Adversarial interactions in the sciences can be grouped into two categories: competition between models*, and competition between labs. One is a stimulant and a spur to good science; the other a recipe for rancour and often a handicap to scientific progress. Continue reading
Regular readers of TIR may have noticed that there’s been a change in the visuals of late. Besides my own rather staid photography, there’s been an increasing number of contributions from the marvellous Oliver Hoeller, a scientist and freelance illustrator. I’m now delighted to announce that Oliver is officially joining TIR as its “artist in residence”. A short bio and links to some of his other work can now be found in the “Artwork” tab at the top of the page.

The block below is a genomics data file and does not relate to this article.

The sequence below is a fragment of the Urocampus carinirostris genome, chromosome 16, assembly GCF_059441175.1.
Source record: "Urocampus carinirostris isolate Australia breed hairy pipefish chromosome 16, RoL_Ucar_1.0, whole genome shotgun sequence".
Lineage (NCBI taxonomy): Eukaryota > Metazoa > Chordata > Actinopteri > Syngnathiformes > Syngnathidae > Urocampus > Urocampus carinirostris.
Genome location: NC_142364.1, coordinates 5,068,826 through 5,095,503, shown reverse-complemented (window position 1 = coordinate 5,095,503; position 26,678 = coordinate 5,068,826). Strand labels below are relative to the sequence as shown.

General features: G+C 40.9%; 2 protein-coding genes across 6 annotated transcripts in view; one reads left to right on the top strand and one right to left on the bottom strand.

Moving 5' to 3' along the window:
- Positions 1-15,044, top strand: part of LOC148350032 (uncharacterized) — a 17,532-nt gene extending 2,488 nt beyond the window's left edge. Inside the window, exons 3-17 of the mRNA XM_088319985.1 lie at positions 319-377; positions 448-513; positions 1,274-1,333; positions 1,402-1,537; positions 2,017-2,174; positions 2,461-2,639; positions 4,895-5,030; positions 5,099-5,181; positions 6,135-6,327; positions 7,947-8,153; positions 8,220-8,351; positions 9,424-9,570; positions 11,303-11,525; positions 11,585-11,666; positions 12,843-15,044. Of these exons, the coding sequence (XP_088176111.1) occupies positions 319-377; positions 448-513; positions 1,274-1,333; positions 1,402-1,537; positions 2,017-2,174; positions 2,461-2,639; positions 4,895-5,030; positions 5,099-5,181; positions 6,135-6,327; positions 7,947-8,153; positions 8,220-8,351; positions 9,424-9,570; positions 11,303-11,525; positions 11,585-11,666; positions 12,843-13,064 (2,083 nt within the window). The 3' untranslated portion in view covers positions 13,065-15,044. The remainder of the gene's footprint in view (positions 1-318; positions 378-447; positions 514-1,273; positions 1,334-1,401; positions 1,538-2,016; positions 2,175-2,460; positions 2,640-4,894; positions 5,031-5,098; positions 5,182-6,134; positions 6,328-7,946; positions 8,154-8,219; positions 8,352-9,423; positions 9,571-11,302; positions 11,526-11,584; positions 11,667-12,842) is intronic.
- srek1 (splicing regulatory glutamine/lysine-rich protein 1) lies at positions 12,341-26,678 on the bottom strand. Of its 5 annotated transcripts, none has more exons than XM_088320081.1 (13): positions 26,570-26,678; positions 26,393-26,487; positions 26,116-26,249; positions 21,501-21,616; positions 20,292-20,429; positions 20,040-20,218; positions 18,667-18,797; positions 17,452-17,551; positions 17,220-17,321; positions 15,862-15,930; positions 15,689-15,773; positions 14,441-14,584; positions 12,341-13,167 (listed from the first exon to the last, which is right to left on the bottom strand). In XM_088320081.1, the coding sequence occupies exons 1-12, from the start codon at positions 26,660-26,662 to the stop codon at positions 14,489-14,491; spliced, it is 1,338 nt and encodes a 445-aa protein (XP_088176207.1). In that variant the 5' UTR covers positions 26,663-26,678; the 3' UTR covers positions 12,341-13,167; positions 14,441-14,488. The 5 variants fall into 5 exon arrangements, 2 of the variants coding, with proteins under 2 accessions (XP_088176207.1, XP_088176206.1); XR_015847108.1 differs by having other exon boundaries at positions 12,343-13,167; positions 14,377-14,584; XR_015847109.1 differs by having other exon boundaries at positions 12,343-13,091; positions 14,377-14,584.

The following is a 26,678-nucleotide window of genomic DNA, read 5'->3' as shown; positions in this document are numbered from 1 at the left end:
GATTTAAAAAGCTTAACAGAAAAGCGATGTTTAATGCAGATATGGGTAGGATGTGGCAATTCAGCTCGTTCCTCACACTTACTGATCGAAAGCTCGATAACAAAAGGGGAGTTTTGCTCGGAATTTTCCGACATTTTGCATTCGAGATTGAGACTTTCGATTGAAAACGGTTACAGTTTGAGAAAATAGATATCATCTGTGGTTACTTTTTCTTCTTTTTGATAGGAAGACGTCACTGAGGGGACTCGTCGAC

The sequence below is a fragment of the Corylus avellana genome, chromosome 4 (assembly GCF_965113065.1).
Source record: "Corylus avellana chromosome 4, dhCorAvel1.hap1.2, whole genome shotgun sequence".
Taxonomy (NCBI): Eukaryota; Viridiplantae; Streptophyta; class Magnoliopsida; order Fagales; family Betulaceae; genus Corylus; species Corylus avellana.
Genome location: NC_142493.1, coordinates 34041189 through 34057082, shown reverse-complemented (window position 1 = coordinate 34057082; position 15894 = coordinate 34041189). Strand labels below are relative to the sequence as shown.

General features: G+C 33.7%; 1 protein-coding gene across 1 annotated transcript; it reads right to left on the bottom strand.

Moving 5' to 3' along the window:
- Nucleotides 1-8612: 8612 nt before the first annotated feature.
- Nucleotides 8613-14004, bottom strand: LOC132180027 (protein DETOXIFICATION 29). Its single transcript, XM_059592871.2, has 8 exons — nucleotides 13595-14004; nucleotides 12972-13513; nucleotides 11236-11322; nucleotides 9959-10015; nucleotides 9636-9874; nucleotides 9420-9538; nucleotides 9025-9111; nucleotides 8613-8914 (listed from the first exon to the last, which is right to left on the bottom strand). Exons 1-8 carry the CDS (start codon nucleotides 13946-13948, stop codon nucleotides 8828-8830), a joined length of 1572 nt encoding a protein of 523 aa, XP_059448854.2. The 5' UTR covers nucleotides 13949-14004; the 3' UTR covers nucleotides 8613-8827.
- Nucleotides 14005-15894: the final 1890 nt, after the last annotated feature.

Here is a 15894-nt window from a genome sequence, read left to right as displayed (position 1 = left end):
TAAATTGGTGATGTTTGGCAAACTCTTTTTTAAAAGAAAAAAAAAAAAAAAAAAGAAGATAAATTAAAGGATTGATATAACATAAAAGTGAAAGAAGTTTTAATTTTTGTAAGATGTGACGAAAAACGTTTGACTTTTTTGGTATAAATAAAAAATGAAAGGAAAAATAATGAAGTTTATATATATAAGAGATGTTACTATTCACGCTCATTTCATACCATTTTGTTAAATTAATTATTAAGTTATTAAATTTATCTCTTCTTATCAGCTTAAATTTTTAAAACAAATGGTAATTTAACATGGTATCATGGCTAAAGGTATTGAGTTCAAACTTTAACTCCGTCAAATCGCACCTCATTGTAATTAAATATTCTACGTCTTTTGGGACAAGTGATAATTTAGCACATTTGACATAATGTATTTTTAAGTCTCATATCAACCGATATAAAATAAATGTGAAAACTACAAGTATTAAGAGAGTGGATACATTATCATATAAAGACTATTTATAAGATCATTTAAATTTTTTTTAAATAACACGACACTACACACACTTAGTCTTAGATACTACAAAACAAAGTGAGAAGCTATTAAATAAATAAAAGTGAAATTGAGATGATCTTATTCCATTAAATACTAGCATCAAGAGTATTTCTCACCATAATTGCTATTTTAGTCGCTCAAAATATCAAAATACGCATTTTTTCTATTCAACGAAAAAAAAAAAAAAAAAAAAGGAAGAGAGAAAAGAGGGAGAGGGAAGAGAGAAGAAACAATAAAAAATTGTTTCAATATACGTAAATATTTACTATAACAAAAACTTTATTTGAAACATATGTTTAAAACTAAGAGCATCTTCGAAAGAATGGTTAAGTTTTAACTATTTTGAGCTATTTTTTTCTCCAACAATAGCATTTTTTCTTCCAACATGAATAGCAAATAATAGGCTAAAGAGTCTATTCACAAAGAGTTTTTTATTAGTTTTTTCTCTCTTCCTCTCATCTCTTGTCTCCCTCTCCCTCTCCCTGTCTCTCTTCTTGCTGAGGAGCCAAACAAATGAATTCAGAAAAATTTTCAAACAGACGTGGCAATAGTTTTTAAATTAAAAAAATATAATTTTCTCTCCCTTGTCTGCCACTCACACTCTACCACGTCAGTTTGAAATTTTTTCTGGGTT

In conversation, it’s not unusual for people to baulk when you tell them you’re a scientist. “Oh, I wouldn’t understand any of that” is a line I’ve heard over and over again. “Rubbish!” is my preferred response. “It’s just like cooking – but with tiny volumes!” Continue reading
It’s an unacknowledged truth that scientific English is a distinct dialect. But who should be regarded as its architect? Continue reading
The most important equilibrium in research isn’t chemical, it’s psychological. It’s the one that governs the oscillation between confidence and doubt. Continue reading
Attention all postdocs in Austria!
TIR will be giving the keynote presentation at the very first Postdoc Forum on October 15th, 2016. Full details, as well as the link for registration, can be found HERE (also on the Facebook page HERE).
The forum is being organised by the Vienna Postdoc Think Tank, a new collective aimed at discussing and improving postdoc career options. So if you’re based in Austria and interested in being part of the dialogue about how science should be structured, come along! (it’s free)